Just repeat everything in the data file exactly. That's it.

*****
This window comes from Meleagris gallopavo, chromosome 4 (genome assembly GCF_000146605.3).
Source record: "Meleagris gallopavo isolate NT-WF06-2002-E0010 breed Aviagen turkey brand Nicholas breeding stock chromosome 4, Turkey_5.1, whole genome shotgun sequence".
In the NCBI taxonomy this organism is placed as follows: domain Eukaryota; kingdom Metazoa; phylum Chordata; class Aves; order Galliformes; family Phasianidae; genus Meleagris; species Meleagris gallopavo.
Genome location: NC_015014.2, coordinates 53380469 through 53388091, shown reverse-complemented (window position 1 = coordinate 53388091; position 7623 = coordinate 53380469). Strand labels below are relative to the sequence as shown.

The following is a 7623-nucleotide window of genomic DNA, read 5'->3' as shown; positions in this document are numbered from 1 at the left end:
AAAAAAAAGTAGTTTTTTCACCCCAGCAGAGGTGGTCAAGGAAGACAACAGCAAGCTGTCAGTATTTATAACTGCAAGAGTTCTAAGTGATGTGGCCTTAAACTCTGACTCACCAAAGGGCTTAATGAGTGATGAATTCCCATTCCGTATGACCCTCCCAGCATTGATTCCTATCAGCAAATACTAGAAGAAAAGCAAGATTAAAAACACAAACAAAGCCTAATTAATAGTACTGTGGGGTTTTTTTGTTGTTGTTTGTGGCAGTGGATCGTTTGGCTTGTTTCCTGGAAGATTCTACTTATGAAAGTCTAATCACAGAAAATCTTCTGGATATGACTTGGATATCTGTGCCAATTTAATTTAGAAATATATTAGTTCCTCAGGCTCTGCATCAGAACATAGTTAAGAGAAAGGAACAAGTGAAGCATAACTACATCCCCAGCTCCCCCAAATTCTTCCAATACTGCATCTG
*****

This window comes from Meleagris gallopavo, chromosome 4 (genome assembly GCF_000146605.3).
Source record: "Meleagris gallopavo isolate NT-WF06-2002-E0010 breed Aviagen turkey brand Nicholas breeding stock chromosome 4, Turkey_5.1, whole genome shotgun sequence".
In the NCBI taxonomy this organism is placed as follows: domain Eukaryota; kingdom Metazoa; phylum Chordata; class Aves; order Galliformes; family Phasianidae; genus Meleagris; species Meleagris gallopavo.
Genome location: NC_015014.2, coordinates 53380469 through 53388091, shown reverse-complemented (window position 1 = coordinate 53388091; position 7623 = coordinate 53380469). Strand labels below are relative to the sequence as shown.

The following is a 7623-nucleotide window of genomic DNA, read 5'->3' as shown; positions in this document are numbered from 1 at the left end:
AAAAAAAAGTAGTTTTTTCACCCCAGCAGAGGTGGTCAAGGAAGACAACAGCAAGCTGTCAGTATTTATAACTGCAAGAGTTCTAAGTGATGTGGCCTTAAACTCTGACTCACCAAAGGGCTTAATGAGTGATGAATTCCCATTCCGTATGACCCTCCCAGCATTGATTCCTATCAGCAAATACTAGAAGAAAAGCAAGATTAAAAACACAAACAAAGCCTAATTAATAGTACTGTGGGGTTTTTTTGTTGTTGTTTGTGGCAGTGGATCGTTTGGCTTGTTTCCTGGAAGATTCTACTTATGAAAGTCTAATCACAGAAAATCTTCTGGATATGACTTGGATATCTGTGCCAATTTAATTTAGAAATATATTAGTTCCTCAGGCTCTGCATCAGAACATAGTTAAGAGAAAGGAACAAGTGAAGCATAACTACATCCCCAGCTCCCCCAAATTCTTCCAATACTGCATCTG